• The result is that they will believe the lie, 2 Thessalonians 2:11.
    • The purpose of the deluding influence is so they may be judged, 2 Thessalonians 2:12.
    • They who did not believe the truth, 2 Thessalonians 2:12.
    • They took pleasure in wickedness, 2 Thessalonians 2:12.
    • Paul, Silas, and Timothy ought to give thanks for the Thessalonians, 2 Thessalonians 2:13.
    • The Thessalonians are brethren and beloved by the Lord. 2 Thessalonians 2:13.
    • Give thanks because or that God has chosen them from the beginning, 2 Thessalonians 2:13.
    • Chosen for salvation or deliverance, 2 Thessalonians 2:13.
    • Chosen by sanctification by the Spirit, 2 Thessalonians 2:13.
    • Chosen by faith in the truth, 2 Thessalonians 2:13.
    • God called the Thessalonians for salvation, 2 Thessalonians 2:14.
    • God called the Thessalonians through Paul, Silas, and Timothy’s gospel, 2 Thessalonians 2:14.
    • God called the Thessalonians so they may gain or possess the glory of our Lord Jesus Christ, 2 Thessalonians 2:14.
    • It is the Lord’s glory, 2 Thessalonians 2:14.
    • Paul addresses brethren, 2 Thessalonians 2:15.
    • Therefore, a conclusion, 2 Thessalonians 2:15.
    • Stand firm, 2 Thessalonians 2:15.
    • Hold to the traditions you were taught, 2 Thessalonians 2:15.
    • The Thessalonians had been taught biblical doctrine, 2 Thessalonians 2:15.
    • Taught by Paul, Silvanus, and Timothy, 2 Thessalonians 2:15.
    • Taught by word or letter, 2 Thessalonians 2:15.
    • Paul gives a benediction in the form of a plea to the Lord Jesus Christ and God the Father, 2 Thessalonians 2:16.
    • It is our Lord Jesus Christ and God our Father, 2 Thessalonians 2:16.
    • God has loved us and given eternal comfort and good hope, 2 Thessalonians 2:16.
    • God has given these by grace, 2 Thessalonians 2:16.
    • The plea is that God will comfort and strengthen the Thessalonians’ hearts, 2 Thessalonians 2:17.
    • Where comfort and strengthen? In every good work and word, 2 Thessalonians 2:17.

2 Thessalonians 3

2 Thessalonians 3 Outline

  1. 2 Thessalonians 3:1-2. Paul requests prayer for ministry and protection from unbelievers.
  2. 2 Thessalonians 3:3-5. Paul has confidence that the Lord will provide for him and his team and for the Thessalonians in the spiritual life.
  3. 2 Thessalonians 3:6-15. Paul now commands them to keep away from undisciplined and lazy believers.
  4. 2 Thessalonians 3:16-18. Paul ends with a plea for God to bless them.

Main points of Bible doctrine to remember from chapter 3

  1. Pray for those proclaiming and teaching God’s word (2 Thessalonians 3:1-2).
  2. The Lord is faithful to believers serving Him (2 Thessalonians 3:3-5).
  3. Live honestly, with a strong work ethic, and do not be busy bodies (2 Thessalonians 3:6-12).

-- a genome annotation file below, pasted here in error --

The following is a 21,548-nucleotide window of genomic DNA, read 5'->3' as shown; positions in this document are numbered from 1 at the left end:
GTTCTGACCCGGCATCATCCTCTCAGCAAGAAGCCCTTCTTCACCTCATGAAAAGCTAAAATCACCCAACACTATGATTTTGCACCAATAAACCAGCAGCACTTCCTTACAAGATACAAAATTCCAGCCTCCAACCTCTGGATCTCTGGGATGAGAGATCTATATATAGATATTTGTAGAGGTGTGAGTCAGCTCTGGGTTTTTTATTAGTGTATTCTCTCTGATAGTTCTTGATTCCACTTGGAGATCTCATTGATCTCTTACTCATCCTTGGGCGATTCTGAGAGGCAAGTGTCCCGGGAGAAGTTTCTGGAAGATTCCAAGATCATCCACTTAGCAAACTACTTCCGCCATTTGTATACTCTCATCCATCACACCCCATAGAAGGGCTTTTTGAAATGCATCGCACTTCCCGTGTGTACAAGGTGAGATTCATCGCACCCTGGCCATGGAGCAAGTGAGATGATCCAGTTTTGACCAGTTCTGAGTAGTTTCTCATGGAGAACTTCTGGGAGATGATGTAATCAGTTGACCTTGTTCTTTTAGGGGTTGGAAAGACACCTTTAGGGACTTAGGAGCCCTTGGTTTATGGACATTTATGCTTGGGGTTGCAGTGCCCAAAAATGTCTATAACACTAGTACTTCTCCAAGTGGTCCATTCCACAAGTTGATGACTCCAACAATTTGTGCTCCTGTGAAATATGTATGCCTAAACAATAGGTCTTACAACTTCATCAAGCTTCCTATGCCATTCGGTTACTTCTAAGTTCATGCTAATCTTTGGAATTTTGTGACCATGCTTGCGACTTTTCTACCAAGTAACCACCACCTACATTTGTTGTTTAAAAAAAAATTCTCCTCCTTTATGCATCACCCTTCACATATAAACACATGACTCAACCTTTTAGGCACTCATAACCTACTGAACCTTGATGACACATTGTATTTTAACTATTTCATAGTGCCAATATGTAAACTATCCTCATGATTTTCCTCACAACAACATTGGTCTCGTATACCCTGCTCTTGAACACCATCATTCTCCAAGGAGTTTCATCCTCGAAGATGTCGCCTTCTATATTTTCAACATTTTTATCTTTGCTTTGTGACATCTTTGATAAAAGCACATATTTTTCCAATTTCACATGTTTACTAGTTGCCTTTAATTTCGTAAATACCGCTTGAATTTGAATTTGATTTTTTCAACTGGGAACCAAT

Some doctrines taught or referred by Paul in chapter 3

  1. Evangelism, 2 Thessalonians 3:1
  2. Communication of God’s word, 2 Thessalonians 3::
  3. Ministry, 2 Thessalonians 3:1 and 2 Thessalonians 3:13
  4. Prayer, 2 Thessalonians 3:2
  5. Persecution of believers, 2 Thessalonians 3:2
  6. God is faithful, 2 Thessalonians 3:3
  7. Spiritual conflict, 2 Thessalonians 3:3
  8. Love for God, 2 Thessalonians 3:5
  9. Endurance for Christ, 2 Thessalonians 3:5
  10. Bible doctrine, 2 Thessalonians 3:6
  11. Biblical separation, 2 Thessalonians 3::6 and 2 Thessalonians 3:14
  12. Biblical example or model to follow, 2 Thessalonians 3:7 and 2 Thessalonians 3:9
  13. Biblical work ethic, 2 Thessalonians 3:7-12
  14. Good works, 2 Thessalonians 3:13
  15. Relationships among believers, 2 Thessalonians 3::6 and 2 Thessalonians 3:14-15
  16. Inner peace, 2 Thessalonians 3:16
  17. Grace, 2 Thessalonians 3:18

2 Thessalonians 3 exposition

  1. 2 Thessalonians 3:1-2. Paul requests prayer for ministry and protection from unbelievers.
    • 2 Thessalonians 3:1. Note that Paul and his team need prayer support. The request is for continued ministry of the gospel and Christian life doctrine—the word of the Lord. Rapidly and be glorified means without delay and have a good response. If people would respect the gospel and not think it was a threat, the missionaries would be able to preach without harm. Paul knew that time was short and the message was vital for every person. He recalls the positive response by the Thessalonians and wanted this same response with future ministry in Corinth, Ephesus, and beyond.
    • 2 Thessalonians 3:2. The second request is for protection from those who reject his message. Paul faced opposition everywhere he went. “Perverse” men are those of bad behavior. Evil contains the idea of ungodly worldview. Even non-Christian standards do not encourage false testimony in court or physical or verbal beatings of someone without just cause. Paul faced all of these as recorded in Acts 16. Jason, in Acts 17, was attacked simply because he tried to help Paul.